The fledgling College of Trades in Ontario could lead to a new culture of professionalism in the repair and service industry.
By Allan Janssen
The Ontario College of Trades represents a huge opportunity for technicians in that province… and possibly across the country.
It could address many of the issues that industry watchers say are critical to the future of our trade.
And it could lead our beleaguered industry into a new era of professionalism and respect. But because it came with a $120-a-year price tag, some have written it off. They say the College of Trades was created without their input, is needlessly expensive, and offers nothing of real value.
If those complaints were true, I too would condemn it. But I don’t see it that way.
Instead, I side with those who are excited about what the College of Trades could mean:
* Self-regulation for 48,030 certified automotive service technicians, and 2,162 other skilled trade workers who hold a sub-category licence;
* A Certificate of Qualification that is even more valuable;
* Rigorous enforcement that includes fining unqualified techs and closing illegal facilities;
* Accountability that gives consumers greater protection against bad apples who are incompetent negligent or deceitful;
* The opportunity to establish programs to improve our industry, like ongoing training requirements, consistent business practices, and professional development initiatives; and
* A stronger voice to lobby government.
Will these things happen overnight? Absolutely not. We will need to be patient. But I truly believe all of these things are possible. In fact, if we work together these things are inevitable.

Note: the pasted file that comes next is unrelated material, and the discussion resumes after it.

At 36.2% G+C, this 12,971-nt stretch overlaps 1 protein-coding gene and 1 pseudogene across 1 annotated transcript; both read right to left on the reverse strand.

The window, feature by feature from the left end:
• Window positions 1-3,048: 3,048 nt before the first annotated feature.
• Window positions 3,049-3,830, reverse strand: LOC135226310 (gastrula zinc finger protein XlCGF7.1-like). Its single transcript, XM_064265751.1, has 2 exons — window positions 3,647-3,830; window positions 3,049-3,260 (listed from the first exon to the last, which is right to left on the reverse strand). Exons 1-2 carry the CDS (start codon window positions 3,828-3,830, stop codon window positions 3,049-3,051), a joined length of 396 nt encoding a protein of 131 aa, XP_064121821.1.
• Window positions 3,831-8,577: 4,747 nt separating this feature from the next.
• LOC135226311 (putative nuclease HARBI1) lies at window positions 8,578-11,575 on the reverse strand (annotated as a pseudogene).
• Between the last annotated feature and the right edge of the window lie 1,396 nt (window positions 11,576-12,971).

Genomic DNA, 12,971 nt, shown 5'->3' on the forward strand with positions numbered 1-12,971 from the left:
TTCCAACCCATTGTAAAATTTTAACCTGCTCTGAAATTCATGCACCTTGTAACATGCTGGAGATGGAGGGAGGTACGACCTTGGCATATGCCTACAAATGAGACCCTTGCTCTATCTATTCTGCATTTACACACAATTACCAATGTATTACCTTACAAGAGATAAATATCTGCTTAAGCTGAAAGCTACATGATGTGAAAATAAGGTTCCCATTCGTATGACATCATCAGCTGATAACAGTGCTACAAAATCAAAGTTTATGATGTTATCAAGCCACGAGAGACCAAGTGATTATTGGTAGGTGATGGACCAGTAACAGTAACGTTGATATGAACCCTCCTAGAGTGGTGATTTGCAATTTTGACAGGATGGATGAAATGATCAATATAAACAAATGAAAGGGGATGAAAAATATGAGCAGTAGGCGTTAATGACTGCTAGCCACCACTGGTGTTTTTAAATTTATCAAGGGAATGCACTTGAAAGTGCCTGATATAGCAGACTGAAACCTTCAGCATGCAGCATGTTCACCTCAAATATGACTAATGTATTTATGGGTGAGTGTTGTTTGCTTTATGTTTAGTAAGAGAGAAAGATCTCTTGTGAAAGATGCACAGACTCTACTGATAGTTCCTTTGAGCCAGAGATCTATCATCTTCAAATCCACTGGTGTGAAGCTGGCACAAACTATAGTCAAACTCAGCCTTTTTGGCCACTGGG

The College is even more impressive when compared to the old system, managed by the province’s Ministry of Training, Colleges and Universities. Under that system, we truly received nothing for our fees and no input into the governing of our trade. It was taxation without representation. Granted, the tax was relatively small. At $20 a year, it was like a mosquito bite: annoying but mostly painless. Under that system, no action was ever taken against the scofflaws who thrived outside of rules in their backyard shops with unlicensed workers.
I suspect we’ll one day look upon the creation of the College of Trades as the first step in the rehabilitation of our public image and the birth of a powerful culture of professionalism among our ranks. It may even be the engine that transforms our industry across the country. I know it is being watched very carefully in other provinces.
This is the kind of experiment that can lead to sea changes in an industry.
I know some technicians who have eagerly signed up to the College of Trades. They see the potential, as I do, to improve the industry.
Others have signed up reluctantly – either grumbling about not having a choice, or taking a determined ‘wait-and-see’ approach.
And there are some who are vocal in their opposition and who simply refuse to play ball. They decry the new College of Trades as a “tax grab.” They tend to be the same people I’ve heard over the years complaining about what is missing in our trade: accountability, professionalism development, and respect.
The irony here is that if they took advantage of what is being offered, they would probably get many of the things they truly want.
And at $120 a year, it would be a bargain!
I’d like to hear what you think. You can reach me at email@example.com.